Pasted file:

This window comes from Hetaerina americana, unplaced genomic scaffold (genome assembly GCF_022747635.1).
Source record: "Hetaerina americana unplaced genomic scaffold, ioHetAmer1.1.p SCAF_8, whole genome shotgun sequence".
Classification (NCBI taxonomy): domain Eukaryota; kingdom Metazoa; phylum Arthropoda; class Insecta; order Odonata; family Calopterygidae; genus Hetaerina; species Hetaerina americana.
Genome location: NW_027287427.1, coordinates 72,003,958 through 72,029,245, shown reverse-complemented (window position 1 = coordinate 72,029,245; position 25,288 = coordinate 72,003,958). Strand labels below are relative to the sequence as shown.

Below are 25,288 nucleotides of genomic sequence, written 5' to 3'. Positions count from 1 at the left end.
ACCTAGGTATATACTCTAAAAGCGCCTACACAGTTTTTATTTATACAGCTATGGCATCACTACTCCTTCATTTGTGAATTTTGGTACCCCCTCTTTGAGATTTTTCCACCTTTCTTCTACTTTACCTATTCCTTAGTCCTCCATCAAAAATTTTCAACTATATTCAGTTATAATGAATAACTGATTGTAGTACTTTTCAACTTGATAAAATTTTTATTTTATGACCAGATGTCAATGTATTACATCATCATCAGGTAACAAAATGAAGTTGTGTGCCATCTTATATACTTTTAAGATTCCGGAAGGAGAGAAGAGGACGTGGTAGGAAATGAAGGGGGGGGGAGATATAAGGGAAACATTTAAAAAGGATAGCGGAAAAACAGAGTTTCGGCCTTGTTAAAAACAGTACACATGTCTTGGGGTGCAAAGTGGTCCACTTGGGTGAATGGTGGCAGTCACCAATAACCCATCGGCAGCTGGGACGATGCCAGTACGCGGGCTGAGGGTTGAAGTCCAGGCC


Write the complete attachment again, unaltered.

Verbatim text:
This window comes from Hetaerina americana, unplaced genomic scaffold (genome assembly GCF_022747635.1).
Source record: "Hetaerina americana unplaced genomic scaffold, ioHetAmer1.1.p SCAF_8, whole genome shotgun sequence".
Classification (NCBI taxonomy): domain Eukaryota; kingdom Metazoa; phylum Arthropoda; class Insecta; order Odonata; family Calopterygidae; genus Hetaerina; species Hetaerina americana.
Genome location: NW_027287427.1, coordinates 72,003,958 through 72,029,245, shown reverse-complemented (window position 1 = coordinate 72,029,245; position 25,288 = coordinate 72,003,958). Strand labels below are relative to the sequence as shown.

Below are 25,288 nucleotides of genomic sequence, written 5' to 3'. Positions count from 1 at the left end.
ACCTAGGTATATACTCTAAAAGCGCCTACACAGTTTTTATTTATACAGCTATGGCATCACTACTCCTTCATTTGTGAATTTTGGTACCCCCTCTTTGAGATTTTTCCACCTTTCTTCTACTTTACCTATTCCTTAGTCCTCCATCAAAAATTTTCAACTATATTCAGTTATAATGAATAACTGATTGTAGTACTTTTCAACTTGATAAAATTTTTATTTTATGACCAGATGTCAATGTATTACATCATCATCAGGTAACAAAATGAAGTTGTGTGCCATCTTATATACTTTTAAGATTCCGGAAGGAGAGAAGAGGACGTGGTAGGAAATGAAGGGGGGGGGAGATATAAGGGAAACATTTAAAAAGGATAGCGGAAAAACAGAGTTTCGGCCTTGTTAAAAACAGTACACATGTCTTGGGGTGCAAAGTGGTCCACTTGGGTGAATGGTGGCAGTCACCAATAACCCATCGGCAGCTGGGACGATGCCAGTACGCGGGCTGAGGGTTGAAGTCCAGGCC